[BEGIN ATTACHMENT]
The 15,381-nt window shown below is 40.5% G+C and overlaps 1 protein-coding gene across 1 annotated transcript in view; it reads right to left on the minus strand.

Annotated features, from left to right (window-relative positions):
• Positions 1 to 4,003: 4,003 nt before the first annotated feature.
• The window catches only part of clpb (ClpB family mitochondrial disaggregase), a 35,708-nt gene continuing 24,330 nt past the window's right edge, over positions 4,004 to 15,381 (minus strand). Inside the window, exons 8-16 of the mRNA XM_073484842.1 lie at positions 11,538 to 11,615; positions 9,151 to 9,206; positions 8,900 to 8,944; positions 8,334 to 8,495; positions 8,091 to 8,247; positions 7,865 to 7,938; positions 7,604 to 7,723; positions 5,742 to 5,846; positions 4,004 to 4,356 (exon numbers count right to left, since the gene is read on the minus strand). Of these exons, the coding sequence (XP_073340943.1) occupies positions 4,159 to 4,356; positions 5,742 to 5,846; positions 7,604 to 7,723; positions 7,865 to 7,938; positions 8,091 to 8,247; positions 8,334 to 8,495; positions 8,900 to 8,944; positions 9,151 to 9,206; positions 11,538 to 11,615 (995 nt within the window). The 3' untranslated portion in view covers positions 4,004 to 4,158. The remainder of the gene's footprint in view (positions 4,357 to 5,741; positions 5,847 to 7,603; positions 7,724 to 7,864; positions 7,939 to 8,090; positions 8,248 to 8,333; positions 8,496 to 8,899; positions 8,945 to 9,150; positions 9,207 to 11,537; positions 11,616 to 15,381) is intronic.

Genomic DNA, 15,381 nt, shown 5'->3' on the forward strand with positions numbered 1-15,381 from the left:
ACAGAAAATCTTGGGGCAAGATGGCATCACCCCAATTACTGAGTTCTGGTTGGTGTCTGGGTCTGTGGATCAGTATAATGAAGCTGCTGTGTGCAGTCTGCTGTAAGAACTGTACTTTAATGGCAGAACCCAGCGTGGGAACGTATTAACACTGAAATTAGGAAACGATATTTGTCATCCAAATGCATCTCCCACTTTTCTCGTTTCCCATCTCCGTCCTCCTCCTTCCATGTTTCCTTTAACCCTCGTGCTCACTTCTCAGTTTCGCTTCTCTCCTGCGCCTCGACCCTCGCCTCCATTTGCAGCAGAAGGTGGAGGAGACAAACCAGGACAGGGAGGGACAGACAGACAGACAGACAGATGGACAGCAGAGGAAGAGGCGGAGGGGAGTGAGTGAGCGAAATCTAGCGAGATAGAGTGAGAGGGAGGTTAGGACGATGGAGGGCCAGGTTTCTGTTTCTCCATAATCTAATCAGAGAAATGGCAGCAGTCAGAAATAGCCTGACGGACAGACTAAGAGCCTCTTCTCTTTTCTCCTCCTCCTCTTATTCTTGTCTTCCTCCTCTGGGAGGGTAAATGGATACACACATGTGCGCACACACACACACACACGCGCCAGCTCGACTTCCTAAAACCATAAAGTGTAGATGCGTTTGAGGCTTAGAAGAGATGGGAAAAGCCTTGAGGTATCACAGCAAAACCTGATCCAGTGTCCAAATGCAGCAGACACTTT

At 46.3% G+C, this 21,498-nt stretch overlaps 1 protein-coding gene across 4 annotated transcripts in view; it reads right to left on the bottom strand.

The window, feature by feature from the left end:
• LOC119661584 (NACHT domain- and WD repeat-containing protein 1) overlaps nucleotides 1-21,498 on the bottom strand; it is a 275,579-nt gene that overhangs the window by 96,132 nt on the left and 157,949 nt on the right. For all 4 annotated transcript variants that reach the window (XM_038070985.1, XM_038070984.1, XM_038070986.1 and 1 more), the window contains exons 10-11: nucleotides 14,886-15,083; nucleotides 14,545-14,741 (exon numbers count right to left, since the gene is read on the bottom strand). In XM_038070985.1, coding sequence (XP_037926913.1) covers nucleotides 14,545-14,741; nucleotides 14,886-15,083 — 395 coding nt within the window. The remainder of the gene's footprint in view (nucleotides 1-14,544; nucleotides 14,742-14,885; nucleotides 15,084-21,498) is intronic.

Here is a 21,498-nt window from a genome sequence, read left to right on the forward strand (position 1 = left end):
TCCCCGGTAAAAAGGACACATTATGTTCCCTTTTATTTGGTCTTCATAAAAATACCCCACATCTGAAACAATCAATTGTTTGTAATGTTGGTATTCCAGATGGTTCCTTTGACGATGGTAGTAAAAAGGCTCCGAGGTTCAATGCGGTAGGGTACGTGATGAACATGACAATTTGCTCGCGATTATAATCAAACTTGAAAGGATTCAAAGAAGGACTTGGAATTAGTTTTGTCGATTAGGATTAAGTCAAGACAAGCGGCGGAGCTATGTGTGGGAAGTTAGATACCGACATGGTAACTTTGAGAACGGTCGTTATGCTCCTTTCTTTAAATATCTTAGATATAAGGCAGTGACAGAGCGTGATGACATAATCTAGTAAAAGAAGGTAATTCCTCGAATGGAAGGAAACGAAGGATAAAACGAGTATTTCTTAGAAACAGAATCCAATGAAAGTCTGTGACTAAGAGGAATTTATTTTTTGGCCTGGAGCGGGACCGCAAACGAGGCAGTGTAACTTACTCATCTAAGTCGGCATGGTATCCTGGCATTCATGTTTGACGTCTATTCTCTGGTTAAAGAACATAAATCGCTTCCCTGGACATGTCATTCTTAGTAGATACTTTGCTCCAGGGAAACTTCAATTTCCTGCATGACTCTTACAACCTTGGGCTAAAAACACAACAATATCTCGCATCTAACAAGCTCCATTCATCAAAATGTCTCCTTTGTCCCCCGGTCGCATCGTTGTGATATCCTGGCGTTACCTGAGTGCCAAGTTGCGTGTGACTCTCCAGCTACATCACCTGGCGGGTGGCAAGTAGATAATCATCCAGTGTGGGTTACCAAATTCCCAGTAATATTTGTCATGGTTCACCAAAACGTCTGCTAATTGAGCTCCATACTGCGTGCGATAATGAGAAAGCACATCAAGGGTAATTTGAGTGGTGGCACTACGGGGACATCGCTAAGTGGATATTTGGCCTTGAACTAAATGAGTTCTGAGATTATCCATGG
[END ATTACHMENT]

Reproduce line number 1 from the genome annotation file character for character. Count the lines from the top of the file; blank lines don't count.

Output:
The 15,381-nt window shown below is 40.5% G+C and overlaps 1 protein-coding gene across 1 annotated transcript in view; it reads right to left on the minus strand.